Antennas and signal theory

  • Claude Shannon
Part of the Microwave and RF Technology Series book series (MRFT, volume 12)


The subject of signal theory was developed particularly after the Second World War [Shannon, Wiener]; developments in telecommunication and radar opened numerous fields of applications. Using this theory, the ability of a system to transmit information may be quantitatively evaluated. About the same time, optical engineers had the idea of treating an optical image as a 2-D spatial message and to evaluate the quantity of information that it contained. In 1947, Duffieux1 developed on a theoretical and experimental basis the harmonic analysis of images; optical instruments could be evaluated by their ability to reproduce periodic test patterns of shorter and shorter spatial periods, that is to say, of higher and higher spatial frequency, until a cut-off frequency is reached beyond which the image is no longer reproduced.


Spatial Frequency Radiation Pattern Signal Theory Main Lobe Visible Domain 
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Further Reading

  1. 1.
    Hansen, R.C., ‘Array pattern control and synthesis’, Proc. IEEE, Vol. 80, No. 1, pp 141–151, January 1992.CrossRefGoogle Scholar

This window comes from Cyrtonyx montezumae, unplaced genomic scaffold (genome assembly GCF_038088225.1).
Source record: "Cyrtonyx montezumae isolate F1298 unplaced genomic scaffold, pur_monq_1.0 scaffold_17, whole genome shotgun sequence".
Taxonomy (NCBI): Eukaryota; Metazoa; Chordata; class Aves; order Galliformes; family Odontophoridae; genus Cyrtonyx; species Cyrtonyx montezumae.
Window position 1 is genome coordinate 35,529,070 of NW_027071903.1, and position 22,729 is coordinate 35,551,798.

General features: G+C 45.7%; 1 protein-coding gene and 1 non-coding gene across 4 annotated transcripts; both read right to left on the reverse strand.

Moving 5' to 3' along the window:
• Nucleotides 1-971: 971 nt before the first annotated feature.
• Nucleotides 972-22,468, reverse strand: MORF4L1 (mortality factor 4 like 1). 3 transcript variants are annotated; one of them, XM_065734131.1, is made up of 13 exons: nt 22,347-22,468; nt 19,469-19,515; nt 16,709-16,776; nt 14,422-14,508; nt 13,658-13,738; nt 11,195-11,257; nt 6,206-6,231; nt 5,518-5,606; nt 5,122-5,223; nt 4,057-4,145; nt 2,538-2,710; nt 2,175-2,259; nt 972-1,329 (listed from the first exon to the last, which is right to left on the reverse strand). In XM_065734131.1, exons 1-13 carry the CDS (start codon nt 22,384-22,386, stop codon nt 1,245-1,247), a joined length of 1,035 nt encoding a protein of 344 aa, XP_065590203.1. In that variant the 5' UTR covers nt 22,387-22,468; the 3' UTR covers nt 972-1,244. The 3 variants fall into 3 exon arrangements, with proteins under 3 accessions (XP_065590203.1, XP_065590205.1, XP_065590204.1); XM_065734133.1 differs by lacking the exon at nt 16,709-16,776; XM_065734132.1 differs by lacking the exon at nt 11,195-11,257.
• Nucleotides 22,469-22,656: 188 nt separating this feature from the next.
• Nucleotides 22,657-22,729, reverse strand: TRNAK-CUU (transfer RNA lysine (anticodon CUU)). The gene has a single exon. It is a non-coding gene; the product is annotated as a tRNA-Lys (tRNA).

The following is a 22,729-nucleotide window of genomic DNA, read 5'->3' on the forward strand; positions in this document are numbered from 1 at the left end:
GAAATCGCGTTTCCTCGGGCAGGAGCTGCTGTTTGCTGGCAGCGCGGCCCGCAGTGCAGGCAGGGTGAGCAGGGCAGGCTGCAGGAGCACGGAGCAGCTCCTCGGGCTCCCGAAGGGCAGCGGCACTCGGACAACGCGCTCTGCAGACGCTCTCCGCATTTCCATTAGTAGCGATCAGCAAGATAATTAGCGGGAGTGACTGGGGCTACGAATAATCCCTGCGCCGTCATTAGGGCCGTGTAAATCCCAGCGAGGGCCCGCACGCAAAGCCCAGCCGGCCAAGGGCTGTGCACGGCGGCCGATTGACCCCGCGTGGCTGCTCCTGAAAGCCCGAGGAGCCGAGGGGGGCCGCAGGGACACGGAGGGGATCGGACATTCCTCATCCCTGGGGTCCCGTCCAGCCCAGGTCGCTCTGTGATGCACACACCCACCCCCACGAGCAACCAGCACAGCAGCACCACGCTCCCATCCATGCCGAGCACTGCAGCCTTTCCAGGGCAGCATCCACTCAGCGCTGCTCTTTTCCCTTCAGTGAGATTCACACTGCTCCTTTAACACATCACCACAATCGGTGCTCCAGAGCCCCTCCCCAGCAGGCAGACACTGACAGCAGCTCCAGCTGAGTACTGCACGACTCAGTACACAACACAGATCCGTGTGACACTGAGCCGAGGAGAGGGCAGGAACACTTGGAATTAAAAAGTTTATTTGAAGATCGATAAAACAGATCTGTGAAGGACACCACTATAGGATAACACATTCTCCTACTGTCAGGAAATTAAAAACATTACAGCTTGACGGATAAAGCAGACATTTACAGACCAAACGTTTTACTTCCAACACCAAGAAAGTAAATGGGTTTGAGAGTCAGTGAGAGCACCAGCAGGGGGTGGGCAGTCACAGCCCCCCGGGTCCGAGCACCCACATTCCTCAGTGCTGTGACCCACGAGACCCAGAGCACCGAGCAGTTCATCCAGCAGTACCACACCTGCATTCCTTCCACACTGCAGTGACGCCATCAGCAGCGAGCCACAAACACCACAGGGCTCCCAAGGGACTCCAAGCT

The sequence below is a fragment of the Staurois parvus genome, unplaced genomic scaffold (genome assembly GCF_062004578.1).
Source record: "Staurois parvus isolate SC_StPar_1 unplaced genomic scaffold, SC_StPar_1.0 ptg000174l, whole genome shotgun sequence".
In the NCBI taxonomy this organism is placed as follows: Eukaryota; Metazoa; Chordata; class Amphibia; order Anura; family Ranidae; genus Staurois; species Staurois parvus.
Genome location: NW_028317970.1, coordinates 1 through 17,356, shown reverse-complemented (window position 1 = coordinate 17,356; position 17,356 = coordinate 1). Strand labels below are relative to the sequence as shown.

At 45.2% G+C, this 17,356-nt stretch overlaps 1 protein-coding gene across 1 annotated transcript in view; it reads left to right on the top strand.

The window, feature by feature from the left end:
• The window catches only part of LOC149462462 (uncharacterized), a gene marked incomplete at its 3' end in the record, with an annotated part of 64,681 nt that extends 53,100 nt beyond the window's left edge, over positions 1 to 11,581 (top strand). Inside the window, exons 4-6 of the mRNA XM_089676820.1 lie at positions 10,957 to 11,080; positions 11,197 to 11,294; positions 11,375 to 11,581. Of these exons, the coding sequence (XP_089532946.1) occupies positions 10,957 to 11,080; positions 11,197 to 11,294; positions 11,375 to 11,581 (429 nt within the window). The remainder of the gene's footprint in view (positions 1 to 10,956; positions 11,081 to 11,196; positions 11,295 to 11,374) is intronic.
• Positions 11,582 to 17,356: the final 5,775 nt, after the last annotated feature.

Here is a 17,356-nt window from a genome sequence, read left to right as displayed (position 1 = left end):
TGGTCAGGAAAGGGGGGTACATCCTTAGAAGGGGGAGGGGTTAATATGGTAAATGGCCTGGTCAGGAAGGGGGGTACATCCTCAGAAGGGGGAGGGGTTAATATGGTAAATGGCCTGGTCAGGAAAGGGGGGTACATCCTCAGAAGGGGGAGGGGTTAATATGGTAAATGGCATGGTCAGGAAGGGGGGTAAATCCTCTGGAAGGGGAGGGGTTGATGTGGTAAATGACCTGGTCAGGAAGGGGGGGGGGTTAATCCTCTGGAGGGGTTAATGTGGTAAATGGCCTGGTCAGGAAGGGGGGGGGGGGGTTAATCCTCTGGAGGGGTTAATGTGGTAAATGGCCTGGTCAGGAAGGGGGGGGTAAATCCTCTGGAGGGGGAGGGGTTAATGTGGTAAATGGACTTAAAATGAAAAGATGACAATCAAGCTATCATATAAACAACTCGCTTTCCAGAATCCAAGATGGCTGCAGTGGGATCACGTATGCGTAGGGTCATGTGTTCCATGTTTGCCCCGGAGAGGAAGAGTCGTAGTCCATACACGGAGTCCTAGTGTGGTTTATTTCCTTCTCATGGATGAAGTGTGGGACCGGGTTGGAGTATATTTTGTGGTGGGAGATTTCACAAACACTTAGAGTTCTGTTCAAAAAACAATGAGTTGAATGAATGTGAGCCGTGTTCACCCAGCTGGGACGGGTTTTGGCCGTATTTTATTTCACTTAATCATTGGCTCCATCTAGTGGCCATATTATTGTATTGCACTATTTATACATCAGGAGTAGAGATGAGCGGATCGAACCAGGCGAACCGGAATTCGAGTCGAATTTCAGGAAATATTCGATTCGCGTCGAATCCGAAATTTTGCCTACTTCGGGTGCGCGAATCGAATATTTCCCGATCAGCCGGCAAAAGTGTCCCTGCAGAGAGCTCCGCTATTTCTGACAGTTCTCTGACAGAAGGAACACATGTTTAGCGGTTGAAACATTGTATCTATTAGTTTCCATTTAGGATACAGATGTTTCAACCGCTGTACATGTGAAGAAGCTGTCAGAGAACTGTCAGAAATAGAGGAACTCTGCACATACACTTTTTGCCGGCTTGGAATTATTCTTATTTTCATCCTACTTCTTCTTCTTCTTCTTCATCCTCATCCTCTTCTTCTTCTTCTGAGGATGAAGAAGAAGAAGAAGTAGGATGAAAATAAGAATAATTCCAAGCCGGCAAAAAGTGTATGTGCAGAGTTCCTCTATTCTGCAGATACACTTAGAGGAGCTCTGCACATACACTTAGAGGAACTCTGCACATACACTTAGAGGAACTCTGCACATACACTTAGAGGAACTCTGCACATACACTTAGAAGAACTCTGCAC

2. 2.
    Milne, K., ‘Synthesis of power radiation patterns for linear array antennas’, IEE Proc., Vol. 134, Pt. H, No. 3, pp 285–296, June 1987.Google Scholar
  3. 3.
    Schell, A.C., ‘The antenna as a spatial filter’, Chapter 26 in Antenna Theory (Part 2), Collin, R.E. and Zucker, F.J. (eds), Antenna Theory, Parts 1 and 2, McGraw-Hill, New York, 1969.Google Scholar
  4. 4.
    Woodward, P.M., Probability and Information Theory, with Applications to Radar, Pergamon Press, 1953; republished by Artech House, 1980.Google Scholar

Copyright information

© S. Drabowitch, A. Papiernik, H. Griffiths, J. Encinas and B. L. Smith 1998

Authors and Affiliations

  • Claude Shannon

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